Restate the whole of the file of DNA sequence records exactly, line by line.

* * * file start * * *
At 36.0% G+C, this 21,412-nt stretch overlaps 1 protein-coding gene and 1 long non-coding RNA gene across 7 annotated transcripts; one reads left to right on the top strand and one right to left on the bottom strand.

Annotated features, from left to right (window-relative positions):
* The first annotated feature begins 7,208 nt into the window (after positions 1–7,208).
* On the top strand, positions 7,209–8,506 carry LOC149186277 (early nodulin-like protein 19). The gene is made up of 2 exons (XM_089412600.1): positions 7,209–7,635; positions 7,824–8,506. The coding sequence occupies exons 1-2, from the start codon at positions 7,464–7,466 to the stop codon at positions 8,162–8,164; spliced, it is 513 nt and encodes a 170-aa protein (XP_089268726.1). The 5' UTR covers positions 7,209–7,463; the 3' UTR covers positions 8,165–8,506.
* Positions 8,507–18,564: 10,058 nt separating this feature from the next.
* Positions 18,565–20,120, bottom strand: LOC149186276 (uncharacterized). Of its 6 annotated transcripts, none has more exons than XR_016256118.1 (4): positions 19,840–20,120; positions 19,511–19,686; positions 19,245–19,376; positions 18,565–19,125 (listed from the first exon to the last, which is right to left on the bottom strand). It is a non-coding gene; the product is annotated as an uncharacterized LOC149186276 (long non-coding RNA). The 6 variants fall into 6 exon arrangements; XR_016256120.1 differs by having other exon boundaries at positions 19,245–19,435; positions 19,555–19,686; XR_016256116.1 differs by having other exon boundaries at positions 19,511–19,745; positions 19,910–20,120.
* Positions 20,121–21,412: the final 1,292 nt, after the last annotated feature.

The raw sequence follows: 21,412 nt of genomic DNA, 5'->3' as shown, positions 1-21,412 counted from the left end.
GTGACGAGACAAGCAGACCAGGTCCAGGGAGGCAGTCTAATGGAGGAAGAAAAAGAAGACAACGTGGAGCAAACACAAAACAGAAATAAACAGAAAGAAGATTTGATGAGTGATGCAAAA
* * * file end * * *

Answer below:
At 36.0% G+C, this 21,412-nt stretch overlaps 1 protein-coding gene and 1 long non-coding RNA gene across 7 annotated transcripts; one reads left to right on the top strand and one right to left on the bottom strand.

Annotated features, from left to right (window-relative positions):
* The first annotated feature begins 7,208 nt into the window (after positions 1–7,208).
* On the top strand, positions 7,209–8,506 carry LOC149186277 (early nodulin-like protein 19). The gene is made up of 2 exons (XM_089412600.1): positions 7,209–7,635; positions 7,824–8,506. The coding sequence occupies exons 1-2, from the start codon at positions 7,464–7,466 to the stop codon at positions 8,162–8,164; spliced, it is 513 nt and encodes a 170-aa protein (XP_089268726.1). The 5' UTR covers positions 7,209–7,463; the 3' UTR covers positions 8,165–8,506.
* Positions 8,507–18,564: 10,058 nt separating this feature from the next.
* Positions 18,565–20,120, bottom strand: LOC149186276 (uncharacterized). Of its 6 annotated transcripts, none has more exons than XR_016256118.1 (4): positions 19,840–20,120; positions 19,511–19,686; positions 19,245–19,376; positions 18,565–19,125 (listed from the first exon to the last, which is right to left on the bottom strand). It is a non-coding gene; the product is annotated as an uncharacterized LOC149186276 (long non-coding RNA). The 6 variants fall into 6 exon arrangements; XR_016256120.1 differs by having other exon boundaries at positions 19,245–19,435; positions 19,555–19,686; XR_016256116.1 differs by having other exon boundaries at positions 19,511–19,745; positions 19,910–20,120.
* Positions 20,121–21,412: the final 1,292 nt, after the last annotated feature.

The raw sequence follows: 21,412 nt of genomic DNA, 5'->3' as shown, positions 1-21,412 counted from the left end.
GTGACGAGACAAGCAGACCAGGTCCAGGGAGGCAGTCTAATGGAGGAAGAAAAAGAAGACAACGTGGAGCAAACACAAAACAGAAATAAACAGAAAGAAGATTTGATGAGTGATGCAAAA